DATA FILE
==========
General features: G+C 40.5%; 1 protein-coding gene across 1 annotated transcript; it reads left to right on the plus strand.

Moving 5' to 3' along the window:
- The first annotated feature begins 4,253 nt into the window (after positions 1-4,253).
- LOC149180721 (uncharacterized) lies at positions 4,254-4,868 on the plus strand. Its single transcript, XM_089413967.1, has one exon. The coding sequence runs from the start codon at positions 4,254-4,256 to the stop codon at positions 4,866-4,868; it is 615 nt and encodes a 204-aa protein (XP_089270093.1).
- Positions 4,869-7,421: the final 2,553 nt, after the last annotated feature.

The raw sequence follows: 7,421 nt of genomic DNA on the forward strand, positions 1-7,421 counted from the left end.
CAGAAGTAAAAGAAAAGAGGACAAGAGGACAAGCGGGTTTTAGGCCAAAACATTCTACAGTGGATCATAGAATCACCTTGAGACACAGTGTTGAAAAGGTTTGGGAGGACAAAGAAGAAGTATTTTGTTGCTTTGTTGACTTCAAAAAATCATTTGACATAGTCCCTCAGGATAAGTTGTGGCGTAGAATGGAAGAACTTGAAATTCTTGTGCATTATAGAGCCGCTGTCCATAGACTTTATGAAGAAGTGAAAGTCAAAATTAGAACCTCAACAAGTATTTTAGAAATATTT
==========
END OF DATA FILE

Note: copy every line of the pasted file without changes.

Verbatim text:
General features: G+C 40.5%; 1 protein-coding gene across 1 annotated transcript; it reads left to right on the plus strand.

Moving 5' to 3' along the window:
- The first annotated feature begins 4,253 nt into the window (after positions 1-4,253).
- LOC149180721 (uncharacterized) lies at positions 4,254-4,868 on the plus strand. Its single transcript, XM_089413967.1, has one exon. The coding sequence runs from the start codon at positions 4,254-4,256 to the stop codon at positions 4,866-4,868; it is 615 nt and encodes a 204-aa protein (XP_089270093.1).
- Positions 4,869-7,421: the final 2,553 nt, after the last annotated feature.

The raw sequence follows: 7,421 nt of genomic DNA on the forward strand, positions 1-7,421 counted from the left end.
CAGAAGTAAAAGAAAAGAGGACAAGAGGACAAGCGGGTTTTAGGCCAAAACATTCTACAGTGGATCATAGAATCACCTTGAGACACAGTGTTGAAAAGGTTTGGGAGGACAAAGAAGAAGTATTTTGTTGCTTTGTTGACTTCAAAAAATCATTTGACATAGTCCCTCAGGATAAGTTGTGGCGTAGAATGGAAGAACTTGAAATTCTTGTGCATTATAGAGCCGCTGTCCATAGACTTTATGAAGAAGTGAAAGTCAAAATTAGAACCTCAACAAGTATTTTAGAAATATTT